An Allocation Judgment is typically prepared by legal counsel in conjunction with establishing the parental responsibilities of each parent. These parental responsibilities consist of two main components: parenting time and decision-making. What does this all mean to you? Whether you are going through a divorce or are unmarried with children, then this applies to you in any Illinois domestic relations case involving minor children.
To be able to prepare an allocation judgment for entry by a judge, the parties (and their legal counsel) must either come to an agreement or be ordered by the court to establish the parental responsibilities of each parent. The parents can come to an agreement on parenting time (which can include weekly schedules, holiday schedules, vacations, summer breaks) and decision-making (sole or joint) on four major components: health, education, extracurricular, and religion. If the parents cannot reach mutually agreeable terms in regards to what is in the best interest of the children for both parenting time and decision-making then the court can step in to appoint a mediator, Guardian Ad Litem or Child Representative, professional evaluations, and many other interventions during an ongoing litigation.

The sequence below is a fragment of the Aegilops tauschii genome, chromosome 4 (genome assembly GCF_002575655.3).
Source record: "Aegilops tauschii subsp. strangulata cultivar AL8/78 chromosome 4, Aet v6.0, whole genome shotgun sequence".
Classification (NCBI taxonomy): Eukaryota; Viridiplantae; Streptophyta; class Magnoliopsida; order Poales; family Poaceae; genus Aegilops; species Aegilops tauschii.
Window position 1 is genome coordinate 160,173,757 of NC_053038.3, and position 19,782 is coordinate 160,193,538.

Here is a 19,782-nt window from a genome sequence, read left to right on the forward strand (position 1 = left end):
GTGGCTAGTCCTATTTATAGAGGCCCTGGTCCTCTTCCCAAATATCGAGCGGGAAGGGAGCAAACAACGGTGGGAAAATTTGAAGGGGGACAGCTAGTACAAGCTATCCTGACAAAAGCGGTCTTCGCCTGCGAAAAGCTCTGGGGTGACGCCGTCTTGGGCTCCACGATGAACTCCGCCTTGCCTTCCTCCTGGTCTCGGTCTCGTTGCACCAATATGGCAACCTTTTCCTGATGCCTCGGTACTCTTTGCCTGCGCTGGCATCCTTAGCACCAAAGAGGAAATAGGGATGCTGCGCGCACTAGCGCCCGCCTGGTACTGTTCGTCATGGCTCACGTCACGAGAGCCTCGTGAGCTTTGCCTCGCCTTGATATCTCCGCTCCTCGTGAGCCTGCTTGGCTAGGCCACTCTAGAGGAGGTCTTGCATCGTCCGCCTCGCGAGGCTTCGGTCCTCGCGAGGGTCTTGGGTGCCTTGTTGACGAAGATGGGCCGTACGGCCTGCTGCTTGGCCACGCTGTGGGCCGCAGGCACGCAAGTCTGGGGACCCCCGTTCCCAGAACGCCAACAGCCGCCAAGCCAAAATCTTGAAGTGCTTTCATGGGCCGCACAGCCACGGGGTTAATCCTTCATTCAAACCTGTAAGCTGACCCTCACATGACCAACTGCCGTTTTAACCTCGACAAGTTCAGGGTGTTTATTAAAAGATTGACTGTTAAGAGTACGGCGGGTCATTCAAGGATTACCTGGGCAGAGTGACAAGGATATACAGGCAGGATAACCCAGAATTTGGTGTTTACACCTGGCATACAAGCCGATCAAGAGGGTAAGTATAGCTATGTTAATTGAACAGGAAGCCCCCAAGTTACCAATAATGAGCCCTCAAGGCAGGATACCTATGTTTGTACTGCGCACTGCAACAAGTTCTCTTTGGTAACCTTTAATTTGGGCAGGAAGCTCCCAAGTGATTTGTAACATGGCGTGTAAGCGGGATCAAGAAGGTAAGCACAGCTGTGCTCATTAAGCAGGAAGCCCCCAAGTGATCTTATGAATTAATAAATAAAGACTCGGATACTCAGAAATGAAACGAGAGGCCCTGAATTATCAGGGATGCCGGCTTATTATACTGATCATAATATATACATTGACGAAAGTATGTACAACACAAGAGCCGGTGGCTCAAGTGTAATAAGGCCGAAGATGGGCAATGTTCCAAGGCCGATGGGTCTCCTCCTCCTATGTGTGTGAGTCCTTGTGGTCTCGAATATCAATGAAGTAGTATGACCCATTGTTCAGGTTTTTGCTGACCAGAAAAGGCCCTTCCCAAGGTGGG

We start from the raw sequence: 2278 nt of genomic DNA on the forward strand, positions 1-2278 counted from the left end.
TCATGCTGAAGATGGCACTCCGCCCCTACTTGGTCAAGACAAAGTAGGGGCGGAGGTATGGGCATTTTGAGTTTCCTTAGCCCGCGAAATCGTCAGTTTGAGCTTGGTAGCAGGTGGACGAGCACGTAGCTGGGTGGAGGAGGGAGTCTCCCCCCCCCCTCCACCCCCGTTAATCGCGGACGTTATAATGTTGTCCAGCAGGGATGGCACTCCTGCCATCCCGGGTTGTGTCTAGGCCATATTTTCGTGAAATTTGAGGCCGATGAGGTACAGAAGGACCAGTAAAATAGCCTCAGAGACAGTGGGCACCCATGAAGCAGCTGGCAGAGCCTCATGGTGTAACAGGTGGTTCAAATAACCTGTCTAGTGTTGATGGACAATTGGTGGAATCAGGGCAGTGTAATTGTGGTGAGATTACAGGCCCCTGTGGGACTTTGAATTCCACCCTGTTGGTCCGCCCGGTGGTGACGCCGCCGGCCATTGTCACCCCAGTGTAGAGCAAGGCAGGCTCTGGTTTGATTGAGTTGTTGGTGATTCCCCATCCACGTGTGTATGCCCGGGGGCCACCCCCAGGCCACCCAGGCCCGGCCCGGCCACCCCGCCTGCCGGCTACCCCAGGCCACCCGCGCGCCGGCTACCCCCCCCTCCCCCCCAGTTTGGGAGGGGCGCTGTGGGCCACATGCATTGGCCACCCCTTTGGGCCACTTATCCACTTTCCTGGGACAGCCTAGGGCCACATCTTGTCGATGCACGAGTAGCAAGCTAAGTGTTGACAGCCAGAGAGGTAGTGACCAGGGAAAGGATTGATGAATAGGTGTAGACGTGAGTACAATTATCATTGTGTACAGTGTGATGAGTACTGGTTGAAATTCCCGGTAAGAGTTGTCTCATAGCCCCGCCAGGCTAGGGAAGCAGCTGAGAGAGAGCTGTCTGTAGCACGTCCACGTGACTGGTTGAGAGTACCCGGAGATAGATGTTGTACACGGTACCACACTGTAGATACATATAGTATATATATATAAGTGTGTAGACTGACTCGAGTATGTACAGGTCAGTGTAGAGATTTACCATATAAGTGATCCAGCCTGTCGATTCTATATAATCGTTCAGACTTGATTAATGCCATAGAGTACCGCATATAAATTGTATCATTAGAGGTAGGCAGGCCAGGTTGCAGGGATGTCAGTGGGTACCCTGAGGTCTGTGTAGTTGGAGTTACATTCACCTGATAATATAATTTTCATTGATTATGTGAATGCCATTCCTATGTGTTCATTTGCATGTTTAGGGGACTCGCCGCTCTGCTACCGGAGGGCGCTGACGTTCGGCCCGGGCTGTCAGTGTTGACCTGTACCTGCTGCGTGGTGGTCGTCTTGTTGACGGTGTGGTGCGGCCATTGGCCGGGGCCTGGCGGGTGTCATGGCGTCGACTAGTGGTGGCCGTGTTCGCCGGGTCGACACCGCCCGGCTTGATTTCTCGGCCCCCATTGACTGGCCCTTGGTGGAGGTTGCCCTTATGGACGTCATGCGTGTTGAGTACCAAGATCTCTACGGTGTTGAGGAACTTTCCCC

What about custody? In Illinois, custody is no longer a term utilized; we have now taken a different legal approach in allocating parenting time to each parent and decision-making authority as either joint, sole or hybrid to each parent. These parental responsibilities are what make up the terms of the final allocation judgment entered by the court.
The professional expertise and legal guidance of an experienced family law divorce attorney can often prove hugely beneficial in discussing realistic expectations, customized and creative parenting time schedules and decision-making. Email me, Jennifer R. Ward, at firstname.lastname@example.org, to set up a free initial consultation to discuss your case and your concerns for yourself and your children.
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